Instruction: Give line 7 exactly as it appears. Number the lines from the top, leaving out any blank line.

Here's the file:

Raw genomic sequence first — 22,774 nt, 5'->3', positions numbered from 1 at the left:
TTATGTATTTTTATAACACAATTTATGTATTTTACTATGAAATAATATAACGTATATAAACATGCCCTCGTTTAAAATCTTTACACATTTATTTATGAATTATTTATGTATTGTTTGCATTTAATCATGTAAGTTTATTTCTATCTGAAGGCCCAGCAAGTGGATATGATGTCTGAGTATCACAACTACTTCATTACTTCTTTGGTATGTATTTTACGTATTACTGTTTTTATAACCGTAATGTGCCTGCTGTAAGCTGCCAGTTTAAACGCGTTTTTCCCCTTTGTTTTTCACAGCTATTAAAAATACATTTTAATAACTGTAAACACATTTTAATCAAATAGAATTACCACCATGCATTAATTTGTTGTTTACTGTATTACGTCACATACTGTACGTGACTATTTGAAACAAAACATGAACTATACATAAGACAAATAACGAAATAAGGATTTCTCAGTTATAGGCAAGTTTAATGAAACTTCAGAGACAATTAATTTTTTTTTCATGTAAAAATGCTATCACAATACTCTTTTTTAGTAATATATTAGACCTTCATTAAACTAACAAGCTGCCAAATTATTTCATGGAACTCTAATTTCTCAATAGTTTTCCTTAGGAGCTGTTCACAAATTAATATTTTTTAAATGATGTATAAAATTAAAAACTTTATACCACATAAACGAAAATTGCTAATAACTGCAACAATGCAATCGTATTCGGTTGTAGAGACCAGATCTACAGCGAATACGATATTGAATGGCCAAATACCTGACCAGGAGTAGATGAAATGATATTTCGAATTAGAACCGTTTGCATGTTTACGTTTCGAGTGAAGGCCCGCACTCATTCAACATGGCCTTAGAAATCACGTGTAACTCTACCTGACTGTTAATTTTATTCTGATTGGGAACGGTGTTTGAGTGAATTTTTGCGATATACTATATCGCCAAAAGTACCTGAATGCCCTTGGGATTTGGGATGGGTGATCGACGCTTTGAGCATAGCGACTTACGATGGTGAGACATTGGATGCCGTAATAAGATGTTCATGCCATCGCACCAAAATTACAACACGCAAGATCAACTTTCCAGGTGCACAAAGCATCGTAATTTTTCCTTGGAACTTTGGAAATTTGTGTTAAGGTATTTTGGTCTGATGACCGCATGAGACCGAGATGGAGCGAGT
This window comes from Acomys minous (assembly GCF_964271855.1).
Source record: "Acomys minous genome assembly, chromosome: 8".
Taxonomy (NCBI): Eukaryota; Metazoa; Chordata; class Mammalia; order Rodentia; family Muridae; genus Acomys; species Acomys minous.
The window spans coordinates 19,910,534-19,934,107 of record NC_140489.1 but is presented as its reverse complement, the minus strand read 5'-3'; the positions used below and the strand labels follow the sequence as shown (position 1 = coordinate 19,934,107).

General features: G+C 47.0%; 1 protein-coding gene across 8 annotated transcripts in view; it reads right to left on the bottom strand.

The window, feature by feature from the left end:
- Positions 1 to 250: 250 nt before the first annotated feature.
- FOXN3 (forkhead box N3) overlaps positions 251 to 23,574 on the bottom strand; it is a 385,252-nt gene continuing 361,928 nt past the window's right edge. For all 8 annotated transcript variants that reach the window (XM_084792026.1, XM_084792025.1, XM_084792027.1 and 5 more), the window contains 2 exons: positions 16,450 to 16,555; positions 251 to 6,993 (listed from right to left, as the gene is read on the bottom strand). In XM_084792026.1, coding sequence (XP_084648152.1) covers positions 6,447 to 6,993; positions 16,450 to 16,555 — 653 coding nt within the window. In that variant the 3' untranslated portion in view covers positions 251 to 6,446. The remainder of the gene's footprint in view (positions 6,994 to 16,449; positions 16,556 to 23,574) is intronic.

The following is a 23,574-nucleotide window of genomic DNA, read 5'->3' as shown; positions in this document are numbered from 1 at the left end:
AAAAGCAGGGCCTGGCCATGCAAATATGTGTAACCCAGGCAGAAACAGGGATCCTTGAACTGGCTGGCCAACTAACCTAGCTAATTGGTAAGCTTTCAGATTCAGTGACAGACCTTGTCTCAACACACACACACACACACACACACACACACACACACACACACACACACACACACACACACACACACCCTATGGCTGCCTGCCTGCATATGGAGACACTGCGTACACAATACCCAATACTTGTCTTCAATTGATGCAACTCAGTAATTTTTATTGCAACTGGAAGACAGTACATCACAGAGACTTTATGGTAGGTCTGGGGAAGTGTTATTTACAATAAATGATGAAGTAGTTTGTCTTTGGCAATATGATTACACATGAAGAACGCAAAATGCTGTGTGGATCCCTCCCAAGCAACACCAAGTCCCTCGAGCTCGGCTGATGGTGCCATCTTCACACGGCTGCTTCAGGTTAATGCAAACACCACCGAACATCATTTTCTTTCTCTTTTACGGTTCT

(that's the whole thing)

General features: G+C 47.0%; 1 protein-coding gene across 8 annotated transcripts in view; it reads right to left on the bottom strand.